Physicians Health Network Health & Awareness Articles

frame align=”none”]April2017_Blog


Irritable bowel syndrome (IBS) is a common, long-term condition of the digestive system that causes episodes of stomach cramps, bloating, diarrhea and/or constipation

The main symptom of IBS is chronic abdominal pain or discomfort that is typically accompanied with a change in stool frequency or form – diarrhea and/or constipation. The pain can worsen after eating and is often relieved after a bowel movement. “These symptoms, coupled with the episodic bouts of uncertainty and fluctuation, can significantly impair the quality of life for those who are affected,” said Drew Elgin, MD.

IBS is thought to affect up to one in five people at some point in their life, and most common among persons between the ages of 20 and 30. It is estimated that twice as many women are affected as men.
“While its symptoms are uncomfortable IBS, unlike ulcerative colitis and Crohn’s disease (forms of inflammatory bowel disease), does not cause changes in bowel tissue or increase a person’s risk for developing colorectal cancer,” said Dr. Elgin.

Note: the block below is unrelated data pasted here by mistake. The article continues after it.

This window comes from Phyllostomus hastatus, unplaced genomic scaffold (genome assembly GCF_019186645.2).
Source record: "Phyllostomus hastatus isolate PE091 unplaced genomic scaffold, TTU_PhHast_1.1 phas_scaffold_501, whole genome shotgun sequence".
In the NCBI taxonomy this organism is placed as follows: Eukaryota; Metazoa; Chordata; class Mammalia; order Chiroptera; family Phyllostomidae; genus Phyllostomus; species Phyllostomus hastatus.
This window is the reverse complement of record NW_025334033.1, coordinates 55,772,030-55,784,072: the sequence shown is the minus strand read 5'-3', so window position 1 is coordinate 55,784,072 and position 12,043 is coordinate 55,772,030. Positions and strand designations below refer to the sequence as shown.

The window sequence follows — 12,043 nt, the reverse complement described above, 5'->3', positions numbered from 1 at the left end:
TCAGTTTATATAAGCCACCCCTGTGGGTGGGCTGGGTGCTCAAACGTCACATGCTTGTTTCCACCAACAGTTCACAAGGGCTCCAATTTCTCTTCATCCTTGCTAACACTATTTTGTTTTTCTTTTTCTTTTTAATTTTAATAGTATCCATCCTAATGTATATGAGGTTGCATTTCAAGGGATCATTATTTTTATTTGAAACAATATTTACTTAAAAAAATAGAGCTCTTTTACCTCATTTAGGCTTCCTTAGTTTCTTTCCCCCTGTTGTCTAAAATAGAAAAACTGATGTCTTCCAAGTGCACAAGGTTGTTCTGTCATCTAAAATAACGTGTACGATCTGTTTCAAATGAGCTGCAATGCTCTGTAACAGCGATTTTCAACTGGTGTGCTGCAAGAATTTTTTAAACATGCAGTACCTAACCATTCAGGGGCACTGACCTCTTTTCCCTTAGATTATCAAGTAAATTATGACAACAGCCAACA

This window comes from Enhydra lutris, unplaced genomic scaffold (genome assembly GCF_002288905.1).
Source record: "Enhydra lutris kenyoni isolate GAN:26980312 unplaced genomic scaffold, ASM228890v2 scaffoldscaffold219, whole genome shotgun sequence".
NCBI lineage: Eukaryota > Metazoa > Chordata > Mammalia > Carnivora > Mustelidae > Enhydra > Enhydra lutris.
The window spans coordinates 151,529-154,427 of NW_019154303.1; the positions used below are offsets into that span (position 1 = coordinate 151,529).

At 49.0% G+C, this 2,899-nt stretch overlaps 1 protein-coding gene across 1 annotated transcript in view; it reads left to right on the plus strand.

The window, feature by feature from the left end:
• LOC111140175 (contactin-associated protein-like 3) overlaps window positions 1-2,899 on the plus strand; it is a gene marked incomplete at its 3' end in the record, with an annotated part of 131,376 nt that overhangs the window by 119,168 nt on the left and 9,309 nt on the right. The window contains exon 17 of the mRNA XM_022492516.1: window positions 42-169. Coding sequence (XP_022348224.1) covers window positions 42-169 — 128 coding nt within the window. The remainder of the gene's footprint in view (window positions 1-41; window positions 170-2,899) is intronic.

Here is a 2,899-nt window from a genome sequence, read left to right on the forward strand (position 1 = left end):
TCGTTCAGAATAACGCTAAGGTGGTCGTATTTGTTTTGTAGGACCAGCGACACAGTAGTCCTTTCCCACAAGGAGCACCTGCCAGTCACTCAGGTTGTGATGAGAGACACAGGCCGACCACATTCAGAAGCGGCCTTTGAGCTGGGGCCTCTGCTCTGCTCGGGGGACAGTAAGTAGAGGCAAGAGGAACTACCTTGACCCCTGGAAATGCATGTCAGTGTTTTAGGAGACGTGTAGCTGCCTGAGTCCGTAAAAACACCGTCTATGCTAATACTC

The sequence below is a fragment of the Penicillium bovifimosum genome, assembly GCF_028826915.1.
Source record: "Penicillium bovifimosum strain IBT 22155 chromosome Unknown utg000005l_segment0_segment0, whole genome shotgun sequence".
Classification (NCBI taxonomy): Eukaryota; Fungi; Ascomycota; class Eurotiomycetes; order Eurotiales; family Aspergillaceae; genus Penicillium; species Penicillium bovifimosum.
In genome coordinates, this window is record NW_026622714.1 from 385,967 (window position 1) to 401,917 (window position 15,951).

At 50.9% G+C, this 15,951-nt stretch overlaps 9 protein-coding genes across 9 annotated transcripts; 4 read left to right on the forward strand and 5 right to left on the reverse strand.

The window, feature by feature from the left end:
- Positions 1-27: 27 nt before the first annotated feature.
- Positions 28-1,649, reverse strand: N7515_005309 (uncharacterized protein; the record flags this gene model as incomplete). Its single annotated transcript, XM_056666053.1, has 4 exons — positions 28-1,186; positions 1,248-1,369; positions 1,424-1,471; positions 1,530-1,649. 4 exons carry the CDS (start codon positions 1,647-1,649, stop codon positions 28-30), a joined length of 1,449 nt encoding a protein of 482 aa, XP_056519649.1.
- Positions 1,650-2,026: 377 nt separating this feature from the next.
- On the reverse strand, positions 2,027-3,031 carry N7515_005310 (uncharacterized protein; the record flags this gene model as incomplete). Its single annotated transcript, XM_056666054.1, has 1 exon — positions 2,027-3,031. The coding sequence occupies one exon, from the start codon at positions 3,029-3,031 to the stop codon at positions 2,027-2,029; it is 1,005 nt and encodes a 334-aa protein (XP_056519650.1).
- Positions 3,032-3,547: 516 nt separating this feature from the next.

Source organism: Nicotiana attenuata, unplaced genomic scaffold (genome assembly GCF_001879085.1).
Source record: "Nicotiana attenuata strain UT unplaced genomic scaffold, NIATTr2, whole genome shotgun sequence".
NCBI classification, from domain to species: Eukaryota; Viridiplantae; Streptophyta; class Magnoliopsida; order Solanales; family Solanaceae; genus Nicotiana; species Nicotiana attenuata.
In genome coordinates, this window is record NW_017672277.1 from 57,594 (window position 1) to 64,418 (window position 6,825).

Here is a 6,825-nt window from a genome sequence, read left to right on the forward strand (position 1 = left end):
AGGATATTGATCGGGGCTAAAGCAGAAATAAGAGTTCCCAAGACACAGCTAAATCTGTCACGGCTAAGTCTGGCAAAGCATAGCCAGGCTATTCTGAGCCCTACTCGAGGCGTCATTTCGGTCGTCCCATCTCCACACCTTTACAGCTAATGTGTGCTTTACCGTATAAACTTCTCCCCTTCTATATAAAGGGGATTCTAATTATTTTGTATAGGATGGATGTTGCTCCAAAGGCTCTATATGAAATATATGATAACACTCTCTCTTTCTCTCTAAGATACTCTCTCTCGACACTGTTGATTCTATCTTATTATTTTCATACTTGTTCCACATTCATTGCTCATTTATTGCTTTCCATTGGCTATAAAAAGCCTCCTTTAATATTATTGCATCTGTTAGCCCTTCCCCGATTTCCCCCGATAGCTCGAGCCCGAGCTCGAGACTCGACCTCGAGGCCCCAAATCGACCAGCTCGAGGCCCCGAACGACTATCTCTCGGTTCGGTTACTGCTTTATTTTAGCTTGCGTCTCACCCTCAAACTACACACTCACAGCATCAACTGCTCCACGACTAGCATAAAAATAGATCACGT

The most important step in treating IBS is to obtain a confident diagnosis, made by a physician based on symptoms, health history, physical exam, and limited tests.

A healthcare provider who understands IBS, can help patients identify and address their individual needs, to not only reduce their individual symptoms, but also assist in providing education and self-management tools that can improve their daily living and, ultimately, their quality of life. “It is not uncommon for people to be tempted to self-diagnose and treat themselves, but this approach can delay the effective diagnosis and treatment process,” said Dr. Elgin.

There is no cure for IBS, but once it is diagnosed the most effective treatment choices to reduce symptoms can begin. Working closely with their physician, patients will learn about the disease, understand the triggers that cause an IBS episode and how to alleviate the symptoms.

Treatment or management choices, often used in combination, will depend on severity of the symptoms and the impact the disease has on the person’s quality of life. Examples may include lifestyle changes, relaxation techniques, gut-directed hypnosis, cognitive behavioral therapy, and medications.

If you think you may have irritable bowel syndrome, talk to your doctor to confirm your diagnosis to begin an effective treatment plan that will reduce and/or eliminate needless pain, sudden onsets and ensure a higher quality of life.